Scriptspot weaves together a tapestry of current issues, biblical thought, language, and images. I have based it on the firm belief that we each matter and can affect the world around us by paying humble attention to God, to our nation, to those whose lives touch ours.
The Corruption of a Concept – of Perseverance and Saints
Last week I signed off
before I got to the end of my discussion of the Calvinist acronym, TULIP. I
saved the best for last ---
The West is burning in forest fire hell. A large part of the eastern half of the country is being steamed like dumplings. Even the Constitution has taken a gut punch. This last week has been
enough to remind us that human beings have a serious security deficit. We’ve
trudged through all of history sadly lacking in that commodity. Ever since Adam
and Eve were thrown out of the Garden and death became a reality, we’ve
struggled; something innate in us wants to live and live forever, happily,
comfortably, surrounded by love and beauty, and we know that won’t happen here.
Instinctively we know there’s
something better – some place that doesn’t involve car crashes and cannibalism,
tornadoes and terrorists, adultery and atrocities. We know that. We also know
that Christ looked at the criminal beside him on the cross and said, “Assuredly, I say to you, today you will be with Me in Paradise.”
Hmm… how does that work? The guy was a thief; he wasn’t a good guy, he didn’t
have time to become a good guy, and yet Christ didn’t say that to the man on
His other side. So, what did Thief 1 have going for him?
recognized Christ as the Messiah -- “Lord,[k]
remember me when You come into Your kingdom,” (Luke 23: 39-43). Perhaps he had heard the Lord declare
earlier, “I am the way, the truth, and the life. No one
comes to the Father except through Me,” (John 14:6). Thief 1 didn’t seem to see
things from a Calvinist point of view – he had no reason to think he was one of
the elect, which brings us to what the Council of Dort in the early 17th
century called “Perseverance of the Saints.”
glance it sounds like the Saints have got a tough road ahead of them. Like endurance
is going to be required (not entirely untrue). Calvinist thinking went like
this: if God the Father has chosen you, God the Son has died for your sins, and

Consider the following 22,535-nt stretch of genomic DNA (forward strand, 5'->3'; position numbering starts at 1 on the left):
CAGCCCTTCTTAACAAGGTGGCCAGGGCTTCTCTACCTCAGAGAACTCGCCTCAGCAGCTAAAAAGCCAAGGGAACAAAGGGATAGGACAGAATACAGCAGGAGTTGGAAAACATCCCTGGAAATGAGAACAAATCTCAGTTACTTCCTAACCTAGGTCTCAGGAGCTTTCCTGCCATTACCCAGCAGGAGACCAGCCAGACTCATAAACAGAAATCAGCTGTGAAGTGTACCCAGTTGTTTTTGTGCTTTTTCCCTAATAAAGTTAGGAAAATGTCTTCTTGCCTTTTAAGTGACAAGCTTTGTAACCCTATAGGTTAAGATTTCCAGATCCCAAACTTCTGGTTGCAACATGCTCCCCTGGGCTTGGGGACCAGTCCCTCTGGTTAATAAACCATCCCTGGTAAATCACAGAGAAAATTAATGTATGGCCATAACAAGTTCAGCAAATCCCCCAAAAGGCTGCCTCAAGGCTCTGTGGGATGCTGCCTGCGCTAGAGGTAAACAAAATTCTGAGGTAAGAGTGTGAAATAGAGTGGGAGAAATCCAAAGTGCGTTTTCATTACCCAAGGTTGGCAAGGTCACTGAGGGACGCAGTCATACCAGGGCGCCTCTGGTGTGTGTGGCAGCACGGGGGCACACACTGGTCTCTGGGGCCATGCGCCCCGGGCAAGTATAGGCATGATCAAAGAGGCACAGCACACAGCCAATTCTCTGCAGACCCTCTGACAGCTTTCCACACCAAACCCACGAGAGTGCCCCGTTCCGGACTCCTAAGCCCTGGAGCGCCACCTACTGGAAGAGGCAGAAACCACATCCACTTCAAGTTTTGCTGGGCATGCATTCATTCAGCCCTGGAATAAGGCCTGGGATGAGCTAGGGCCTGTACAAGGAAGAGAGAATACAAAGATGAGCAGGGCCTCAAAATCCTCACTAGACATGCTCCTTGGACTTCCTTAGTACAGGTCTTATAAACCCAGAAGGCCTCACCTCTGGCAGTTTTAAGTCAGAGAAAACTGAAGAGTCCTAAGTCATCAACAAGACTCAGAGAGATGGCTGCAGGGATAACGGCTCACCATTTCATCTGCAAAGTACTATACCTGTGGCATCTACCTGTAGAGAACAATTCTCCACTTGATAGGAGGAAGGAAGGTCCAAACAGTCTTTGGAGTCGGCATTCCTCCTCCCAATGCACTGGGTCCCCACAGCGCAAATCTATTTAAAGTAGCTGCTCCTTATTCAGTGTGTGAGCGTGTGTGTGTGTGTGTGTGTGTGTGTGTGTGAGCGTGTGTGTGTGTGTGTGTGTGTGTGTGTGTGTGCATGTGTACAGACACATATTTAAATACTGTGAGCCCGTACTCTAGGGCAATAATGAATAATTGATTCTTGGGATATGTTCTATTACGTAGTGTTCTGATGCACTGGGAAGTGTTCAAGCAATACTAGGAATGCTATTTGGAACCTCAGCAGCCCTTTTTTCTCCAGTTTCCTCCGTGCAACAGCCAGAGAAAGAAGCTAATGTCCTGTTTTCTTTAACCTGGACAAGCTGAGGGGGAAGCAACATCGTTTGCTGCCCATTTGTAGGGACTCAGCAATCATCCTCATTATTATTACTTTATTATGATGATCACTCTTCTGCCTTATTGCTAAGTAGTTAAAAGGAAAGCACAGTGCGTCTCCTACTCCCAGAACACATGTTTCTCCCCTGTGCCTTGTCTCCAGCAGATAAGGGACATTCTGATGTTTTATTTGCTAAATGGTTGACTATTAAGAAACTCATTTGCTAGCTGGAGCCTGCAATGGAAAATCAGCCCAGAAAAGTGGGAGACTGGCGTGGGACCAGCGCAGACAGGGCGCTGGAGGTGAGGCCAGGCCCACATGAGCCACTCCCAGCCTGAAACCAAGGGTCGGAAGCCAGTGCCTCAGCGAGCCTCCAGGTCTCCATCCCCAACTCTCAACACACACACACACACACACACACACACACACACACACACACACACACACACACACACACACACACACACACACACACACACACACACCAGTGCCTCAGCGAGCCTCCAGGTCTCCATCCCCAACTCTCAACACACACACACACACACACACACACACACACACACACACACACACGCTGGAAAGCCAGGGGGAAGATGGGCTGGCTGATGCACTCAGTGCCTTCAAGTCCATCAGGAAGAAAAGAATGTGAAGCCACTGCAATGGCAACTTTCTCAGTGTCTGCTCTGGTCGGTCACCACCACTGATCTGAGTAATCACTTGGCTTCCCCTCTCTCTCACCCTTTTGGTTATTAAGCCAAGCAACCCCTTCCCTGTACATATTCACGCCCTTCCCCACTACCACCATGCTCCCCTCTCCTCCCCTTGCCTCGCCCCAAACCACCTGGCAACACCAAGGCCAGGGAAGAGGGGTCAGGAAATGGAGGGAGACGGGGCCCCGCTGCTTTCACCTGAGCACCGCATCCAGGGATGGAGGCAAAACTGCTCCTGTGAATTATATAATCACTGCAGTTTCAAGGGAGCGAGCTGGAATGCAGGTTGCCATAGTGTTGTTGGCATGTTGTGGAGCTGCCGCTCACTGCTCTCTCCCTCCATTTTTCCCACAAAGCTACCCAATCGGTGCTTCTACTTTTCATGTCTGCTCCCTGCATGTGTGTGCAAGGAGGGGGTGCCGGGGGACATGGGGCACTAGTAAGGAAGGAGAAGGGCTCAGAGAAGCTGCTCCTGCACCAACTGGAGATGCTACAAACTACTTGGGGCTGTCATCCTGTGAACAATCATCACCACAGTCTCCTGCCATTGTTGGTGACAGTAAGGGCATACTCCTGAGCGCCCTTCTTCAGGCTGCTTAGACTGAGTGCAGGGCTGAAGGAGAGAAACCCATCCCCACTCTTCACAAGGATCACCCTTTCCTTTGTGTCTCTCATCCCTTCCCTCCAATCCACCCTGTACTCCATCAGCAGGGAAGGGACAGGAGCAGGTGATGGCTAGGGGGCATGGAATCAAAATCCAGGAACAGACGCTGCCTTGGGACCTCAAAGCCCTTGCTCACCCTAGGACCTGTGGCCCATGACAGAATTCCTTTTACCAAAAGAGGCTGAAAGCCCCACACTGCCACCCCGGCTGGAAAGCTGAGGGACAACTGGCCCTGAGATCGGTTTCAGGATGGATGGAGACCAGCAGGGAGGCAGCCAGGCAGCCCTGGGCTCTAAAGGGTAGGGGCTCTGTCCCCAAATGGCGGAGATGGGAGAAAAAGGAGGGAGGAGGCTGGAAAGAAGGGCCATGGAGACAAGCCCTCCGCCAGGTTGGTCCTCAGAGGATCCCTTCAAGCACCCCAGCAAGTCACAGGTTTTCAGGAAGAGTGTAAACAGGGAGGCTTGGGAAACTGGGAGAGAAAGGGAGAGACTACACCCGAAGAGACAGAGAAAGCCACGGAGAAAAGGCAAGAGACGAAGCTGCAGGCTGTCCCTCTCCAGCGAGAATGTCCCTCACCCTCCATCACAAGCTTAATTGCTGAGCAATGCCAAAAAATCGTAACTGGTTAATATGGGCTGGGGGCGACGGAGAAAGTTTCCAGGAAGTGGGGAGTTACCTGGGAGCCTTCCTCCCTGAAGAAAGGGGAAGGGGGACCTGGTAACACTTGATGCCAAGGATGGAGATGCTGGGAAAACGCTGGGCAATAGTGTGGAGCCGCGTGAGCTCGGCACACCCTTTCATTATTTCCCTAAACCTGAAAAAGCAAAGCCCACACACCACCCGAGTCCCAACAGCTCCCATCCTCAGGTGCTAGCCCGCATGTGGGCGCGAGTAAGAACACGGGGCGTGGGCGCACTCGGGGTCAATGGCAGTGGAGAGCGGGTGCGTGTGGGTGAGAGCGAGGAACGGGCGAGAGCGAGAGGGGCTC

the Holy Spirit has regenerated you, then you are forever saved – whenever you
die, you will be with Him in Heaven (technically not the same as Paradise, but
that’s another discussion.).
totally scriptural that once saved always saved. It is totally logical – if we can’t
do anything to attain salvation, then logically neither can we do anything to ruin
salvation. This is one of the most important Christian doctrines. Salvation is
free; it’s not just on loan.
what happens in the light of the first four Calvinist doctrines:
Depravity: If we’re totally
depraved to the point where we can’t even believe on our own and have to have
God force us into it, then how do we know that we’ve ever been saved in the
first place? Maybe our depravity deceived us into believing we believed. I
know, my head is spinning, too, and we just got started.
Election: If God selects
those whom He will save, and does so without any true input from our volition,
then how do we know He picked us? One of the biggest questions throttling
Christianity today is, “How do I know I’ve been saved?” How indeed? By the same method the
Puritans used. They worked very, very hard to become very, very prosperous,
thereby proving to themselves that they were among the elect. God wouldn’t
prosper a sinner, would He? And now we’re back to works. Joseph Arminius, who
actually published his 5-point theology before Calvin did, took a wrong turn
too. He thought you could lose your salvation. The Calvinists had it right in that you can’t, but their